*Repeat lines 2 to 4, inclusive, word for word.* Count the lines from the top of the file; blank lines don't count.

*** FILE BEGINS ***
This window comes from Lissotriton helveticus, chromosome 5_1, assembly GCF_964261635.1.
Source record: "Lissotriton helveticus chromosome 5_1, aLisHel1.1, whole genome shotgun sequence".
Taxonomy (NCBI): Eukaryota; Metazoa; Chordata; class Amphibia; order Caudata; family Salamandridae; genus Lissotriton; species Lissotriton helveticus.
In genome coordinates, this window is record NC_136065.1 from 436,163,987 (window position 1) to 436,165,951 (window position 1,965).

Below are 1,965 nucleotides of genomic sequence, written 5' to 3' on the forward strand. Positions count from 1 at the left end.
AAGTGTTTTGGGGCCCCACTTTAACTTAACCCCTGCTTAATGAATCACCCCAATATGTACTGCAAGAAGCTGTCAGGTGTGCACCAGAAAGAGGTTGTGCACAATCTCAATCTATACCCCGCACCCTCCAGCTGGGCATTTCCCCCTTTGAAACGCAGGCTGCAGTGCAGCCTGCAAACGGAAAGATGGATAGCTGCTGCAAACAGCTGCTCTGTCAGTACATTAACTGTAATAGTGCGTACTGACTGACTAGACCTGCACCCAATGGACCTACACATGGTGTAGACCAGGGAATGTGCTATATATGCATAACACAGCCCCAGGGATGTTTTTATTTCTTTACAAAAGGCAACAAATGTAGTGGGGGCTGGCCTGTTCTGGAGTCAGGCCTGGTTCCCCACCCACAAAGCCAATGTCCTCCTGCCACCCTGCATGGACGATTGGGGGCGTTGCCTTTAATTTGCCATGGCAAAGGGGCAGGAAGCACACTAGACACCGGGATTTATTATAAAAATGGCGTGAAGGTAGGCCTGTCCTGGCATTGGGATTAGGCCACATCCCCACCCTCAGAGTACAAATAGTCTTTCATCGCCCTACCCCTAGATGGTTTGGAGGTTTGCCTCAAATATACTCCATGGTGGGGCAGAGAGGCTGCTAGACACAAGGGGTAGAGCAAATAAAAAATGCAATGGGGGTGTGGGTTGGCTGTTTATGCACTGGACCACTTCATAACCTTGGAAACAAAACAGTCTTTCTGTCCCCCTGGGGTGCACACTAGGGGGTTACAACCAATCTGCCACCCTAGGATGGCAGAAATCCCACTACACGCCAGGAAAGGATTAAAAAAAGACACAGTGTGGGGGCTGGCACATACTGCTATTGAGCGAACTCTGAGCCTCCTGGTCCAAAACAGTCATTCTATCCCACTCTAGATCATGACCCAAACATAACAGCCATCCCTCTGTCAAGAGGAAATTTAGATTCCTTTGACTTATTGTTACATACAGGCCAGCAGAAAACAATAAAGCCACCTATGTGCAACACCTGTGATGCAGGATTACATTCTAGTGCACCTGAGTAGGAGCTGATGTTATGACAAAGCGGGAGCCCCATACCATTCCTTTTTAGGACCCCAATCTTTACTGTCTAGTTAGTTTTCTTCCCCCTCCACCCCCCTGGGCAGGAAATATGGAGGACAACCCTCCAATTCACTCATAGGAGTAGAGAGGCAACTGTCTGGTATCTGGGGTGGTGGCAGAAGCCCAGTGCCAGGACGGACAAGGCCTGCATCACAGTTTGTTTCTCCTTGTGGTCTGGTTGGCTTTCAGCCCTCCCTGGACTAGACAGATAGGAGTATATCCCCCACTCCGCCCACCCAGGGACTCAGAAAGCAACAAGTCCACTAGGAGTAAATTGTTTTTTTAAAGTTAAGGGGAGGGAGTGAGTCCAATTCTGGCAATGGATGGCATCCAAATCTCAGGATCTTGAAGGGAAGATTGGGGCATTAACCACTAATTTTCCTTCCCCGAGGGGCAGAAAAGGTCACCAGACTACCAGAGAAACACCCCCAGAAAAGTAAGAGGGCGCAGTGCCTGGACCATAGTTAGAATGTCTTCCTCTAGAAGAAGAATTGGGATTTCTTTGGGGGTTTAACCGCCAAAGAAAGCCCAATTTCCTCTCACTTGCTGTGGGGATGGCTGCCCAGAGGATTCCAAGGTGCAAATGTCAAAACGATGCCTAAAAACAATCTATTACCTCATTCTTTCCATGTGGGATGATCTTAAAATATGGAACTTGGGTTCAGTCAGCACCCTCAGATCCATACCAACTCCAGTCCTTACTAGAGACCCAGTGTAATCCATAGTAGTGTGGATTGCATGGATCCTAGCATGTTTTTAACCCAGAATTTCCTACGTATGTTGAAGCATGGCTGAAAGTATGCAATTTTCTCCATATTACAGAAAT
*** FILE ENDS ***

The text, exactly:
Source record: "Lissotriton helveticus chromosome 5_1, aLisHel1.1, whole genome shotgun sequence".
Taxonomy (NCBI): Eukaryota; Metazoa; Chordata; class Amphibia; order Caudata; family Salamandridae; genus Lissotriton; species Lissotriton helveticus.
In genome coordinates, this window is record NC_136065.1 from 436,163,987 (window position 1) to 436,165,951 (window position 1,965).